Adjuncts in Higher Education: The Other Fast-Food Worker
How an adjunct college teacher can be a worse hourly paying profession than a McJob
Recently the news has been ablaze with fast food workers stepping out of their jobs and into the role of picketers. This has caused some politicians to call for a national minimum wage hike to $10 which is a bit short of the $15 the workers are asking for. Some say the fast food workers should be happy to receive a below living wage for their work since they aren’t skilled workers. That is the camp I would like to address because it is that camp that is holding back more than the average McDonald’s employee.
If I would tell you that there is a skilled – highly skilled – workforce being exploited more than fast food workers in the US, would you believe me? Would your reply be that a worker cannot be highly skilled and still get below a living wage? I think it’s time I shed some light on a lesser known plight in the US – that of the “adjunct instructor.”
What’s an adjunct? Well, imagine having at least a Master’s degree (increasingly a PhD), and wanting to teach, but instead of teaching at just one place full time, you bounce around, sometimes a few colleges per day in order to make ends meet.
These aren’t unskilled workers trying to hold down a job to just survive, these are highly skilled people trying to hold down multiple jobs to survive. How is this possible? Because there is a sickness in American higher education and it is reflected directly from our societal values. Simply put, we don’t value education.
We sure as hell put a huge price tag on it. For example the average US college education costs $22,000-43,000 a year while education for an Out of Country/European Union student going to the UK can be $14,500 a year with many in country people paying far cheaper, but when the whip comes down the value for the buck just isn’t there. Teaching 6 classes at a for-profit institution can sometimes start as low as $25,000 a year in the US compared to 2 classes a semester in Canada for $42,500 a year.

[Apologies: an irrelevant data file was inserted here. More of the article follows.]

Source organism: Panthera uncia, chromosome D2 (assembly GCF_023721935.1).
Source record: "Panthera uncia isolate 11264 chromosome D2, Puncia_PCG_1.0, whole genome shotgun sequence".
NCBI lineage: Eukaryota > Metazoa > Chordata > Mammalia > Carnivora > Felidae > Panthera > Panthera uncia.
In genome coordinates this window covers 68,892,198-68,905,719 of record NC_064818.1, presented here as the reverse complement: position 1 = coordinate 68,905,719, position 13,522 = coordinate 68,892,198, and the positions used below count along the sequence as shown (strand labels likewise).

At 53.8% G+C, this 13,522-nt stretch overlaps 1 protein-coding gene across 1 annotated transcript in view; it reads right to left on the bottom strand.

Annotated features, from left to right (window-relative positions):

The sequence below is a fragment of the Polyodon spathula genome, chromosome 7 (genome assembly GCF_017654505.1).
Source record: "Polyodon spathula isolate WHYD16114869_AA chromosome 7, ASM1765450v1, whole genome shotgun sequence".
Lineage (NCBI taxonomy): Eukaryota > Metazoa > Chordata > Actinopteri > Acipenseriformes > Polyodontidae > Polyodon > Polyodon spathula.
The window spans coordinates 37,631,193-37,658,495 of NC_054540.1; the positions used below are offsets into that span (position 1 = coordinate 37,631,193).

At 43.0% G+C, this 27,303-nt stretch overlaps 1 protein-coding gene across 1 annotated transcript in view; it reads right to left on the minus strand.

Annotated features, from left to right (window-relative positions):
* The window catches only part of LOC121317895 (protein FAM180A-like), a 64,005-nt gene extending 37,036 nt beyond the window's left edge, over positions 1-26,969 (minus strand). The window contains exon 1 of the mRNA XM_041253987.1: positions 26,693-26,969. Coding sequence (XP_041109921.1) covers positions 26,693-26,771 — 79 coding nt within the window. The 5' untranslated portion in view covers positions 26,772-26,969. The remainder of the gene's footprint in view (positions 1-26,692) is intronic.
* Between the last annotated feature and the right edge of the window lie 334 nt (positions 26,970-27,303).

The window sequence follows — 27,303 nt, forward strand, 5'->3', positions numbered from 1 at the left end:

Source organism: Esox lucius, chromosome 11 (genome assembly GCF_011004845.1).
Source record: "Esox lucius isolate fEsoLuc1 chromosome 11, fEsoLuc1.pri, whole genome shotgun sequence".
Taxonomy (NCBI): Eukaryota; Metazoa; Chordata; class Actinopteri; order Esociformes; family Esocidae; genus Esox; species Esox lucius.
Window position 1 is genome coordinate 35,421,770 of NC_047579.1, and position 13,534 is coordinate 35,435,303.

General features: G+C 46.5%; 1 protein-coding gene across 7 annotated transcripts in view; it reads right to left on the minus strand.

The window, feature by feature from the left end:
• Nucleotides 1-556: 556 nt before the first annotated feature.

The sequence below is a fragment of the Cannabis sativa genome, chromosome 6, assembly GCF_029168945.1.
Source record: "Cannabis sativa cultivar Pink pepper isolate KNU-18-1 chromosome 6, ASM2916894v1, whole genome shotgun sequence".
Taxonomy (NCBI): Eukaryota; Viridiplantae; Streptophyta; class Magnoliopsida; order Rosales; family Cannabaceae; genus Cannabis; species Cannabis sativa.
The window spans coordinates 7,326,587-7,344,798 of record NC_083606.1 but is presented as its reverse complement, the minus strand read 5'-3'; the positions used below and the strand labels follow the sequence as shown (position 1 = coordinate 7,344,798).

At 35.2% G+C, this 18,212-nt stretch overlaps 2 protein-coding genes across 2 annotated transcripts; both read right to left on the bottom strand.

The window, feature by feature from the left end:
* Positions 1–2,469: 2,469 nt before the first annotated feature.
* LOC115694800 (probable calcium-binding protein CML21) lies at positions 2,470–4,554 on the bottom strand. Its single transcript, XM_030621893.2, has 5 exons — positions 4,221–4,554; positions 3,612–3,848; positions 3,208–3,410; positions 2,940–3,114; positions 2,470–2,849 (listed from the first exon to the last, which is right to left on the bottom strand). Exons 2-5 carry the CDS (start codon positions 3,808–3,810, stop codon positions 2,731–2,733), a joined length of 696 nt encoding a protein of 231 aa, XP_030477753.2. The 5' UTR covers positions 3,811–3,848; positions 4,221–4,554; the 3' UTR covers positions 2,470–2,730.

There is another downside for being an adjunct. Okay, I won’t lie, there are several. One is lack of benefits. As a definition, an adjunct is not full time at any institutions, so they are not entitled to benefits from the institutions they work at. Also, most adjuncts do not have an office nor a prep area. This means a lot of work is done from home and out of your car.
The student to teacher ratio is damn right pathetic in many places. I’ve seen both “on site” and “online” courses go over 200 to 1. That’s right, for every teacher who has to teach, grade, and hold between class question fielding (often on the way to their car in order not to be late for their other class across town) there are 200 students to take care of. Let’s say an essay is 4 pages long (not too long at all, but it’s easy math). 4×200=800 pages. That’s right, 800 pages of corrections and reviews to perform by the single teacher by next week’s class.
Oh, and remember, that’s just one of the 5-6 classes that person will teach that week. For the sake of argument, let’s say that Finals all fall under the same week for the different institutions (it usually is a bit close to the same week or within a few days of each other). 800 pages then becomes a “safe” 40,000 pages to correct within a week and this is for part time work – no benefits – and pay barely enough to make rent, own a car and visit those fast food places that get so much news time.
How do I know all of this? Because I was in those trenches. I was one of those who drove to three of the four different colleges I worked for in one day. I was also told by New York State I wasn’t eligible for food assistance because I was an “unemployed employee” of the state due to working at a university and attending classes at the same time. I’ve also been in places that treated their instructors like commodities that could be traded and had their contracts “re-engineered” at will.
Is it all doom and gloom? No. There is a reason why I taught. I believe everyone should have the right to an education at all levels. I want to think that just knowing I was making a difference in someone’s (who was paying the most of any country’s enrollment bills) life is enough gratitude to keep teaching. It is, but gratitude doesn’t allow one to afford health care,own a house, pay for a car or have retirement money set aside.
I hope the fast food industry does indeed get their much deserved pay increase; I hope so out of selfish reasons though. You see, I did the math on hours spent vs salary paid one year while teaching those 7 classes. I won’t tell you the exact outcome, but I will give you a hint on who got paid more per hour. It wasn’t the person asking “did you do your homework?,” but rather “do you want fries with that?”